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Frederick H. Dyer, Compendium of the War of the Rebellion: Regimental Histories 666 0 Browse Search
The Atlanta (Georgia) Campaign: May 1 - September 8, 1864., Part I: General Report. (ed. Maj. George B. Davis, Mr. Leslie J. Perry, Mr. Joseph W. Kirkley) 174 0 Browse Search
Rebellion Record: a Diary of American Events: Documents and Narratives, Volume 11. (ed. Frank Moore) 124 0 Browse Search
William Tecumseh Sherman, Memoirs of General William T. Sherman . 74 0 Browse Search
Benson J. Lossing, Pictorial Field Book of the Civil War. Volume 3. 48 0 Browse Search
William F. Fox, Lt. Col. U. S. V., Regimental Losses in the American Civil War, 1861-1865: A Treatise on the extent and nature of the mortuary losses in the Union regiments, with full and exhaustive statistics compiled from the official records on file in the state military bureaus and at Washington 46 22 Browse Search
Robert Underwood Johnson, Clarence Clough Buell, Battles and Leaders of the Civil War. Volume 4. 42 0 Browse Search
William Boynton, Sherman's Historical Raid 40 0 Browse Search
The Photographic History of The Civil War: in ten volumes, Thousands of Scenes Photographed 1861-65, with Text by many Special Authorities, Volume 3: The Decisive Battles. (ed. Francis Trevelyan Miller) 32 0 Browse Search
Oliver Otis Howard, Autobiography of Oliver Otis Howard, major general , United States army : volume 1 28 0 Browse Search
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Browsing named entities in Adam Badeau, Military history of Ulysses S. Grant from April 1861 to April 1865. Volume 2. You can also browse the collection for Kenesaw (Nebraska, United States) or search for Kenesaw (Nebraska, United States) in all documents.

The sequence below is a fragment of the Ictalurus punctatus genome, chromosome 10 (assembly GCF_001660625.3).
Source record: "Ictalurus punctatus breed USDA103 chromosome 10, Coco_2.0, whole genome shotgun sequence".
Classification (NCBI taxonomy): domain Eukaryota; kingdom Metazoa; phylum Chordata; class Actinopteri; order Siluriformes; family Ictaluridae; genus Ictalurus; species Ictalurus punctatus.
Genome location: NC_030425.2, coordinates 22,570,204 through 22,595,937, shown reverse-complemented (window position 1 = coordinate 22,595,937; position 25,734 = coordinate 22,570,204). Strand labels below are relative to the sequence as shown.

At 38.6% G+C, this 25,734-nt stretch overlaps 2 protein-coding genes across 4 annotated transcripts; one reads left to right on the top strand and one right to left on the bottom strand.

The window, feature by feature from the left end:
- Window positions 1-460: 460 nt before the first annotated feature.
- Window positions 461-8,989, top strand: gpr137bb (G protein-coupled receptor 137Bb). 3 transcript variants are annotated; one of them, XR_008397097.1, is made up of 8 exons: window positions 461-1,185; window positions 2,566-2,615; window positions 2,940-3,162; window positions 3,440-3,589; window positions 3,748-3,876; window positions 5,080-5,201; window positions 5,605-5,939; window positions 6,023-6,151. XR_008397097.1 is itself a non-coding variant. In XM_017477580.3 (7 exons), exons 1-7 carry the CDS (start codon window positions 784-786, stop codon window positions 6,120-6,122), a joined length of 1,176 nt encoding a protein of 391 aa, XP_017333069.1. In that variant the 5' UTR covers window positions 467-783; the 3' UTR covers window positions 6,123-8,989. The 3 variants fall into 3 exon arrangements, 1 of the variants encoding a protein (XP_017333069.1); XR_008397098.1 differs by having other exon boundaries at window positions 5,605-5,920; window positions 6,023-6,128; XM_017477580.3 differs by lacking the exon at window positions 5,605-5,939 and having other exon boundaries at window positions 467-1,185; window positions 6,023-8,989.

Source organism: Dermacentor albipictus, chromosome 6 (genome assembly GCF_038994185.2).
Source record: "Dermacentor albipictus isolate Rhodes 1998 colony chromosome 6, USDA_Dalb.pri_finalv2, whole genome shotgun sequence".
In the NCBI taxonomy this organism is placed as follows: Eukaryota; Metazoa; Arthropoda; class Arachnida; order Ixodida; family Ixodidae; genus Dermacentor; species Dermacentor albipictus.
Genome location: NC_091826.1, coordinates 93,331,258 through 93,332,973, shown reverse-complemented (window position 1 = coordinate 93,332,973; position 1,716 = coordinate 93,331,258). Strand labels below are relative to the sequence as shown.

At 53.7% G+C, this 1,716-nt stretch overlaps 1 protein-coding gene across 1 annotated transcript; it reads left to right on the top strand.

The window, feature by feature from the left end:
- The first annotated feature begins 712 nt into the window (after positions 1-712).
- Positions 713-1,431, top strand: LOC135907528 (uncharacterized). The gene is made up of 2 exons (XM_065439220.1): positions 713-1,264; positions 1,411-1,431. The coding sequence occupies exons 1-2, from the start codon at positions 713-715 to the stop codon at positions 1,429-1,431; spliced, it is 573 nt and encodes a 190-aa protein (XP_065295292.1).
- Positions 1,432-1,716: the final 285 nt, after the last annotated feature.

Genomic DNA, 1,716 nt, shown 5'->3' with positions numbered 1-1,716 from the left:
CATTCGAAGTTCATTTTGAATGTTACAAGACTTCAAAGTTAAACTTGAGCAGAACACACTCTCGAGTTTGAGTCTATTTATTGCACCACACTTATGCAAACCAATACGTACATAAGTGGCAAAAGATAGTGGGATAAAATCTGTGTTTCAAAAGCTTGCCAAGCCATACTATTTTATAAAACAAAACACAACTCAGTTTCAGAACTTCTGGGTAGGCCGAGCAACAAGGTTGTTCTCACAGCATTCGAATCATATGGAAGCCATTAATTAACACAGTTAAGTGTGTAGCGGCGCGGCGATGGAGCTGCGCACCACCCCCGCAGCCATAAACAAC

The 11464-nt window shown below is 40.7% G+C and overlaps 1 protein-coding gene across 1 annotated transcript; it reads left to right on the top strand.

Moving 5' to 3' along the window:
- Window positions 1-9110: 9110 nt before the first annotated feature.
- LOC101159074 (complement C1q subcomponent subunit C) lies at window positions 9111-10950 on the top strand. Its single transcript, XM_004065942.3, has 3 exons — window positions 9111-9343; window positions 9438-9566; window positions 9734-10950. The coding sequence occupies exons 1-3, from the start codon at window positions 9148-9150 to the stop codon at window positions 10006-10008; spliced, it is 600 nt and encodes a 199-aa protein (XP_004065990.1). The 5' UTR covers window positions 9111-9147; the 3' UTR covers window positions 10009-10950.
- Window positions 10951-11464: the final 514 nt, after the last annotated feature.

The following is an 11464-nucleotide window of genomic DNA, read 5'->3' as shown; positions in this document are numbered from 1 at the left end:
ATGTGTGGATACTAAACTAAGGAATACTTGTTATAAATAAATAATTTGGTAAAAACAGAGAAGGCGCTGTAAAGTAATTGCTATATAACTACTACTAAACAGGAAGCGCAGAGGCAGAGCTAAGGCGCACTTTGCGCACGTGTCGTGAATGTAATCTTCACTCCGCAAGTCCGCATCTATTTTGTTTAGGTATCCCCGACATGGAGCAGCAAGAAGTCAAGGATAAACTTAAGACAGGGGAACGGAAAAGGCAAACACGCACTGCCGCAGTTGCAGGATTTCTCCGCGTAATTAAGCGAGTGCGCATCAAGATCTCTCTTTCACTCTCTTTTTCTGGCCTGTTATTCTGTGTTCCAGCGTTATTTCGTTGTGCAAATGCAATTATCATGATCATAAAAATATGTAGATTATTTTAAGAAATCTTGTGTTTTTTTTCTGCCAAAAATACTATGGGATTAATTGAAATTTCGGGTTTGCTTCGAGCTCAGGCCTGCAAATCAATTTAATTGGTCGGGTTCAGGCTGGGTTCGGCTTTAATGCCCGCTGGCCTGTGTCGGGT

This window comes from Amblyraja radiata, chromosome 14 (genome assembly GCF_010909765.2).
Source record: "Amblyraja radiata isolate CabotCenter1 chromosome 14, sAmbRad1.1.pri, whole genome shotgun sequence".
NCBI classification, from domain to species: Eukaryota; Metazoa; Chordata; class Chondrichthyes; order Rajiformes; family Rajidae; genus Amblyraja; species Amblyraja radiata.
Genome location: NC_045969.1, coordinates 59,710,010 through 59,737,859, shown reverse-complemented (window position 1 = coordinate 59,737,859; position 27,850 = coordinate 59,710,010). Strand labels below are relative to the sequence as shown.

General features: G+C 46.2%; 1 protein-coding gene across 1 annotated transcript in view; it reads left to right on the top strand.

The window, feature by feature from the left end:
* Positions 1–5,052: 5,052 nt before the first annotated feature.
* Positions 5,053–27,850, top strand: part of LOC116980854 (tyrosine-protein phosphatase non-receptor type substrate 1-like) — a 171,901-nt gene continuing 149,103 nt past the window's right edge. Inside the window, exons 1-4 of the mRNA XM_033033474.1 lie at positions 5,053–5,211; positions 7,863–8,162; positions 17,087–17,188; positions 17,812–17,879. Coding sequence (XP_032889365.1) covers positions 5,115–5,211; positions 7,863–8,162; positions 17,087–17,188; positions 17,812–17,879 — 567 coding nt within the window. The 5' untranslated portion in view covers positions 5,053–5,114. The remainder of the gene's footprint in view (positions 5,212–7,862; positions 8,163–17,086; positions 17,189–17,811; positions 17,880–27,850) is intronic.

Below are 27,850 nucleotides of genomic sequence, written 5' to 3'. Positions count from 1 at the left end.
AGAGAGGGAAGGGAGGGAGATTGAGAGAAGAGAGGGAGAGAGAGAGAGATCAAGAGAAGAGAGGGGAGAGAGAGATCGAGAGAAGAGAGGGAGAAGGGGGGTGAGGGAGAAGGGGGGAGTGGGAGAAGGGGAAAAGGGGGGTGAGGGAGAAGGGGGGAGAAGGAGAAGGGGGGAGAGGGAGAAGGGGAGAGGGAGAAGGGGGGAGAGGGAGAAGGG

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e on the 3rd and 4th of October, and learned that heavy masses of artillery, infantry, and cavalry had been seen from Kenesaw mountain, marching north. Allatoona, where more than a million of rations were stored, was evidently their objective point. It was held by only a small brigade. Sherman signalled from mountain-top to mountain-top, over the heads of the enemy, a message for Corse, who was at Rome with a division of infantry, to hasten to the succor of Allatoona, and himself reached Kenesaw early on the morning of the 5th. But the rebels had already struck the railroad, and the whole line at his feet for fifteen miles was marked by the fires of the burning road. He could discern the smoke of the battle of Allatoona, and hear the faint reverberation of the cannon, eighteen miles away. He at once ordered the Twenty-third corps to march due west, burning houses or piles of brush as it advanced, to mark the head of the column. His hope was to interpose this corps between Ho